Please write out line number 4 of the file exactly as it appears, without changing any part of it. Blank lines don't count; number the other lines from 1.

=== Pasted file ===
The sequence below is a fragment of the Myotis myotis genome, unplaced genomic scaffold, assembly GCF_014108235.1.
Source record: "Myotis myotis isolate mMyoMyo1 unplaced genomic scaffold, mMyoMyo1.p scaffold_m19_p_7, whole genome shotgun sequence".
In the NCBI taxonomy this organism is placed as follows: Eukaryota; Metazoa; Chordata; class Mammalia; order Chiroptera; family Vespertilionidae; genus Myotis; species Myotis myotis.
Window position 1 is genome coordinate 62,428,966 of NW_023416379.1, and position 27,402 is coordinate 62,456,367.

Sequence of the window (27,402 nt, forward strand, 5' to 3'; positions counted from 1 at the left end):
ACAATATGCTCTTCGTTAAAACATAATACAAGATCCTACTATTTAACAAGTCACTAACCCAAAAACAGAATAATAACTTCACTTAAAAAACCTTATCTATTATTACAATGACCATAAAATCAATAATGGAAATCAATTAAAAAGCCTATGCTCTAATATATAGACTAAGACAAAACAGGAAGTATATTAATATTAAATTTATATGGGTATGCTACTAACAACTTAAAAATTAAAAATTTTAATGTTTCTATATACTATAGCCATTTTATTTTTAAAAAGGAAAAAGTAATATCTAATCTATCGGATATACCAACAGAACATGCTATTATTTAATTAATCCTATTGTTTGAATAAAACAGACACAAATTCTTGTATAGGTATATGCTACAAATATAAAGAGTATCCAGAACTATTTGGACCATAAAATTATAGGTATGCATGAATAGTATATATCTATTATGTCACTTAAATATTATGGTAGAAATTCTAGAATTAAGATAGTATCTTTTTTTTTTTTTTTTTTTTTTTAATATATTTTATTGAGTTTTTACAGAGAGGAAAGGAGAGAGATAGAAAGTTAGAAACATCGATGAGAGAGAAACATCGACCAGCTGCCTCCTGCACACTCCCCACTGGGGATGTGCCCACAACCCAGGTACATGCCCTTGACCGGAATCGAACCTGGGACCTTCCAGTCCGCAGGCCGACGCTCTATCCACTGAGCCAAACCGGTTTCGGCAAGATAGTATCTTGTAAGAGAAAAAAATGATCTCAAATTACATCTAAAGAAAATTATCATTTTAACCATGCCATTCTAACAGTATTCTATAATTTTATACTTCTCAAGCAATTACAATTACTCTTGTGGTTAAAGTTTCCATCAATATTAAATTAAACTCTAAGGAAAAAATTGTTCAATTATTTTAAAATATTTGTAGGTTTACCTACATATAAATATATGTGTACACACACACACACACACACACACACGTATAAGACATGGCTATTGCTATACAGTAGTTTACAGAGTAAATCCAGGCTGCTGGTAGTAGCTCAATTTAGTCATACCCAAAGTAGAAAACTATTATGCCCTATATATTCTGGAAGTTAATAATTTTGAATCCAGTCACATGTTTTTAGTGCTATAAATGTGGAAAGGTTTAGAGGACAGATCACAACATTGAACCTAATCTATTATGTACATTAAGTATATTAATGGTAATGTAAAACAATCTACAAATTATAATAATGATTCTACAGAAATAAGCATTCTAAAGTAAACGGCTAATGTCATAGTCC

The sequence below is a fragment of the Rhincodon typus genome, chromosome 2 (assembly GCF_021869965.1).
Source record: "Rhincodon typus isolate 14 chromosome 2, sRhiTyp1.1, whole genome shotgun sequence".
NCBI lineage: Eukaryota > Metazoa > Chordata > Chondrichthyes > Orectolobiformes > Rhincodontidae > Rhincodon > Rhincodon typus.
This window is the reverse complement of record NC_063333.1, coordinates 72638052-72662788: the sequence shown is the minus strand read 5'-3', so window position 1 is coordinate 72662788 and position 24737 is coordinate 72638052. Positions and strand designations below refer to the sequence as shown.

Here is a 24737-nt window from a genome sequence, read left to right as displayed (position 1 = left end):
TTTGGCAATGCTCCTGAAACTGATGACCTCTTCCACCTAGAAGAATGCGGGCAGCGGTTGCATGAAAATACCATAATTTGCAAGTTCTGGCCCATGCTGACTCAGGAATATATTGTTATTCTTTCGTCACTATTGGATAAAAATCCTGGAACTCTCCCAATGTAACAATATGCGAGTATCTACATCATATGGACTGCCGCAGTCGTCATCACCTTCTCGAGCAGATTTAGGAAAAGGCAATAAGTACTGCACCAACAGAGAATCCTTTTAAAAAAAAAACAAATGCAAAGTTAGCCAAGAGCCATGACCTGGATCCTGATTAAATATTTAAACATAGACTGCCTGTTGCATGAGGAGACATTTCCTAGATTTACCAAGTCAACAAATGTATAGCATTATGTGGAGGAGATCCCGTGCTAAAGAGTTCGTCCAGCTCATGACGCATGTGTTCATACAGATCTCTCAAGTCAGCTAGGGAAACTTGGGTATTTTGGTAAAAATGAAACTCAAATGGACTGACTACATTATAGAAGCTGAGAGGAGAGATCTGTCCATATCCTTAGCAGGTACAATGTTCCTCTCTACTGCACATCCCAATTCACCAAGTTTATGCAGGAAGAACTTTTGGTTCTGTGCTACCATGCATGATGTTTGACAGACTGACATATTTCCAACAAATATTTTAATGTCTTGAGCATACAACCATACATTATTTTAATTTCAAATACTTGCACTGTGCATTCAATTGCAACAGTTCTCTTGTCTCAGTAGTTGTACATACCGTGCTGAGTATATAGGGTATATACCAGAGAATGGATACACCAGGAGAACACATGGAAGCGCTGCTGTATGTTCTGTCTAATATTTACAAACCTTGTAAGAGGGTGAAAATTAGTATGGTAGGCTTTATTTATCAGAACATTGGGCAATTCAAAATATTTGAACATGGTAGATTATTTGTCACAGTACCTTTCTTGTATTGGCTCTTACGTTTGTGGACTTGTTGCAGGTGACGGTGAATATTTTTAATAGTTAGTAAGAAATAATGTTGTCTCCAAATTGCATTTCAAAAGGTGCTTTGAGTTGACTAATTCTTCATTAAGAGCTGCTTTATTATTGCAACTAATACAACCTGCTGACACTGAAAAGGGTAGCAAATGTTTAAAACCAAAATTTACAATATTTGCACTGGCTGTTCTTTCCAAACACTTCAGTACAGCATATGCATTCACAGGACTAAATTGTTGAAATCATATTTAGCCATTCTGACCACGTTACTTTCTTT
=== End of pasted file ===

Window position 1 is genome coordinate 62,428,966 of NW_023416379.1, and position 27,402 is coordinate 62,456,367.